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$15 Amazon Gift Card – C. S. BOYACK
LAURIE LEWIS won an Autographed Paperback Copy of
Crazy Hot And Living On The Edge
D.L. FINN won an Autographed Paperback Copy of Our Lady of Victory The Saga of an African American Catholic Community
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CRAZY! HOT! AND LIVING ON THE EDGE!!
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“Crazy Hot and Living On The Edge”
by Shirley Harris-Slaughter
About This Book…..
Imagine experiencing emotions that have you questioning your sanity. Your body gets overheated at the least bit of excitement and you scramble to find a fan or some air. Or you find yourself in the throes of a panic attack and can’t understand how to shut it off, so you are filled with anxiety wondering when the next one is coming. What if every time you take a drug you experience side-affects that you are warned about on the label?
The title was conceived in my mind after I thought over all the situations I had found myself in, how I got out of them, and the affect all of this had on my overall physical and mental well-being.
Crazy! Hot! And Living On the Edge!! Is the True Story of My Upside Down Life!
A reader stated it better than I ever could when she placed emphasis on my journey from a personal perspective of storytelling. Other readers felt like I didn’t do enough of it. Everybody took something away from having read it.
I recall one night, while preparing my baby son for bed, I sat down and laid him on my chest to rock him to sleep. Suddenly, I started to feel this tightness in my chest. It felt like I was being squeezed and it got worse and worse until I was writhing in agony and pain. I had difficulty breathing. I tried and tried but I just couldn’t get enough air in my lungs. My mother called for help, but when the police arrived and offered to take me down to Detroit Receiving Hospital, she exclaimed: “Over my dead body! You are not taking my daughter downtown!”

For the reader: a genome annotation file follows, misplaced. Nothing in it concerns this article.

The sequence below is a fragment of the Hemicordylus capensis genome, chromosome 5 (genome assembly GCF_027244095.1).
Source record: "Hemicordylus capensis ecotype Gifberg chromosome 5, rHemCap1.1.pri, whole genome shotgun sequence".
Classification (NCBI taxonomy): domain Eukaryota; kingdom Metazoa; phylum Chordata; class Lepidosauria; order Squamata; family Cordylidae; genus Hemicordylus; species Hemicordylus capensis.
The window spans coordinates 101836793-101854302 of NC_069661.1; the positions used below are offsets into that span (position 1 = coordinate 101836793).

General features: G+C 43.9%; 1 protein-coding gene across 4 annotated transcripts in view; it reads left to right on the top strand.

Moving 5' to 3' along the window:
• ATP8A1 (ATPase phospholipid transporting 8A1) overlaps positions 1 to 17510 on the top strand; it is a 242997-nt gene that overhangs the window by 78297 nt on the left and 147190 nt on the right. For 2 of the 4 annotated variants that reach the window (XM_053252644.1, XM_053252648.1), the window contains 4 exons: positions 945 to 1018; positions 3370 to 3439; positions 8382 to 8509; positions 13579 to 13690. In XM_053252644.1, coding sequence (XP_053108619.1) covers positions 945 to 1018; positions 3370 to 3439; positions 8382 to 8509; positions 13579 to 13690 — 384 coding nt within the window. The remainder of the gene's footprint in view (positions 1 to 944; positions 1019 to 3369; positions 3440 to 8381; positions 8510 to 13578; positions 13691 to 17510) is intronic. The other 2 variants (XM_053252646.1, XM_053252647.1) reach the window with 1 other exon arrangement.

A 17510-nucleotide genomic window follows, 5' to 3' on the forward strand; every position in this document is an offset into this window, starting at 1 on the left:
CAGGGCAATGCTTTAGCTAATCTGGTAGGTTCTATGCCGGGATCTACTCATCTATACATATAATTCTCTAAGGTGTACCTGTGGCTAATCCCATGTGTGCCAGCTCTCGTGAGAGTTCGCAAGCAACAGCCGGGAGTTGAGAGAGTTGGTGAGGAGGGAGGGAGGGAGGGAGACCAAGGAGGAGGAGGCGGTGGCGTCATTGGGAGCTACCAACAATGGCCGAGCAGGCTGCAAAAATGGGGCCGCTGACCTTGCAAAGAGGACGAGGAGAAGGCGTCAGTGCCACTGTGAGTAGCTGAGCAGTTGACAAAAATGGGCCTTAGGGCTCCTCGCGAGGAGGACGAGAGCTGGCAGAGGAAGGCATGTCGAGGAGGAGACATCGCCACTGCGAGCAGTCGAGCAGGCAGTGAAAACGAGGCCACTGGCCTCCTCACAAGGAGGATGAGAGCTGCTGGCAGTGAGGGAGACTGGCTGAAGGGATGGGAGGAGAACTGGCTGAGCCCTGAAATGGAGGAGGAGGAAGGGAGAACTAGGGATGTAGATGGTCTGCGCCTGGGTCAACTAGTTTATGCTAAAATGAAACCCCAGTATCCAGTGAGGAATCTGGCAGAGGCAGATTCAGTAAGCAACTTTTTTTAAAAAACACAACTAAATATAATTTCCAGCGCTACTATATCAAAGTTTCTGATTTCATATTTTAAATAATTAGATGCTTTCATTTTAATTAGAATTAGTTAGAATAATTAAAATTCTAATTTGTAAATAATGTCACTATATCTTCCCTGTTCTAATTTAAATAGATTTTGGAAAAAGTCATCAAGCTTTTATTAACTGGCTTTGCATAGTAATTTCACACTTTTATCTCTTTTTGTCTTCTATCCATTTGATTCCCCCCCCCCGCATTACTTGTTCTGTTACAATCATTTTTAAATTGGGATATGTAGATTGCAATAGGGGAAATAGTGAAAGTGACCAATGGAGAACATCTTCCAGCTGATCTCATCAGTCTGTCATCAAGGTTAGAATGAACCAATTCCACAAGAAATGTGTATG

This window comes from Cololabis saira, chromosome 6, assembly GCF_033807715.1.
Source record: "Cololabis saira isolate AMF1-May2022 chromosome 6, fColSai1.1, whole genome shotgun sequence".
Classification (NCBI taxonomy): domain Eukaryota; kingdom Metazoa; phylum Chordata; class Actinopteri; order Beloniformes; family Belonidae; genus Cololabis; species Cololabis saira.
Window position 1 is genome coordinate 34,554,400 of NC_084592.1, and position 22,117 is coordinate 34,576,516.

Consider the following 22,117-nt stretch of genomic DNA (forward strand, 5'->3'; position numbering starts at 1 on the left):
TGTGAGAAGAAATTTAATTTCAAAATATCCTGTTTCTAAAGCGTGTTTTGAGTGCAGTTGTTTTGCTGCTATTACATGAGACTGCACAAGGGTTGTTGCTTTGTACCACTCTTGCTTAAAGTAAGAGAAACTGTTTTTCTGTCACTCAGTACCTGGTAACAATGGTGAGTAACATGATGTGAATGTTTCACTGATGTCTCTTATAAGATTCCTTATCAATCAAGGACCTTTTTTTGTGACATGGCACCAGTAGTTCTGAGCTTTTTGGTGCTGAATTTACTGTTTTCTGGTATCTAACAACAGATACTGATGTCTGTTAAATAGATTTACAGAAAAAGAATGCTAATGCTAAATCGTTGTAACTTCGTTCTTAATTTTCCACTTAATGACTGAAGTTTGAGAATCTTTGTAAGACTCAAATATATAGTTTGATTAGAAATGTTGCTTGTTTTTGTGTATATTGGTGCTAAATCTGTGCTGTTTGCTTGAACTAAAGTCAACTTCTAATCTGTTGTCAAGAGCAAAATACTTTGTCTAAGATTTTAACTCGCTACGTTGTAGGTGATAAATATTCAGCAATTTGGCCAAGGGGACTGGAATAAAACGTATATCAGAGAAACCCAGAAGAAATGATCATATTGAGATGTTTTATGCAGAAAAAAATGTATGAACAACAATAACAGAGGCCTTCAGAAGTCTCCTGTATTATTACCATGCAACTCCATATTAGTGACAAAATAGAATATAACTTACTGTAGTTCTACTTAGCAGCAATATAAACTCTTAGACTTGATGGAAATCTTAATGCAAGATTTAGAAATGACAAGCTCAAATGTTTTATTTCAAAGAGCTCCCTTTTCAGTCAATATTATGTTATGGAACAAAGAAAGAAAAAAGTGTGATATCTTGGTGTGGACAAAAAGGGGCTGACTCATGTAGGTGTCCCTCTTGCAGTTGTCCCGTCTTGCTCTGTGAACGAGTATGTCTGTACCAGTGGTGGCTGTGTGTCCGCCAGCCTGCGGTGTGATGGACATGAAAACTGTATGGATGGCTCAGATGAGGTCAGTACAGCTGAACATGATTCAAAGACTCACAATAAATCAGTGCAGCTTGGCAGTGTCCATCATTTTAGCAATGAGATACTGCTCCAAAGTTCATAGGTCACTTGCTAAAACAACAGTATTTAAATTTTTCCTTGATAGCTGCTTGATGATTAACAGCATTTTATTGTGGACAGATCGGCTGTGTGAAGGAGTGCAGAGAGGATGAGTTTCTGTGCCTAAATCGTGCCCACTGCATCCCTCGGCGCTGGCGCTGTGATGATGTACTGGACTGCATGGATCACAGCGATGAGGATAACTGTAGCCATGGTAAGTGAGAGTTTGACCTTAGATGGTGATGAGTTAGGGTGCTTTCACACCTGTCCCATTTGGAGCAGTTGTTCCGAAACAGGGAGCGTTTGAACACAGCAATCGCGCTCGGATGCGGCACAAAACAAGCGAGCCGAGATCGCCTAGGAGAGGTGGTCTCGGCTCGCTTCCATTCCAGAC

At that time, Receiving Hospital had a reputation for admitting a lot of violent criminals and crime victims and she didn’t want me in that environment. So the officers left. Fortunately, they returned with the decision to take me somewhere closer to home. We rode to Mt. Carmel Mercy Hospital aka Sinai-Grace Hospital, right in our neighborhood. The doctors went through the normal line of questioning, including personal inquiries about my marital status. When I told them I was separated from my husband, they looked at me with a sympathetic but knowing expression on their faces.
“OK,” one of them said, “That explains it all.”
The doctors went on to explain that cases such as mine – a young woman having sudden episodes of anxiety — were all too common. They called them panic attacks. They prescribed valium which helped control the symptoms. That night, I learned what stress can do to you…practically kill you.
Around that time, I began to feel despondent. I was so ashamed of my life and the bad choices I had made. I also continued to experience more and more episodes. Then, one day my mother looked at me and said: “Maybe you need to go back to your husband.”
Don’t get me wrong. It’s not that my mother didn’t understand why I filed for a divorce. She supported me in every way possible. However, she was worried about my health and finally decided that I would feel better if I worked out the problems in my relationship.
I remember saying, “No mom, just let me get through this. I’ll get over it no matter what it takes!” I may have been sick and filled with despair, but I refused to go back to him.
My doctor referred me to a psychologist for several sessions. During my first session, the psychologist just stared at me. Beyond introducing himself, he literally didn’t open his mouth to say much of anything. We sat there for an hour staring at each other. It became very uncomfortable for me. Finally I said, “It’s been nice knowing you but I think I can handle this on my own. I’ll call you if I need you in the future.”
And I thought I was crazy!…..
Listen to this trailer, produced by 4WillsPublishing. It kind of grows on you…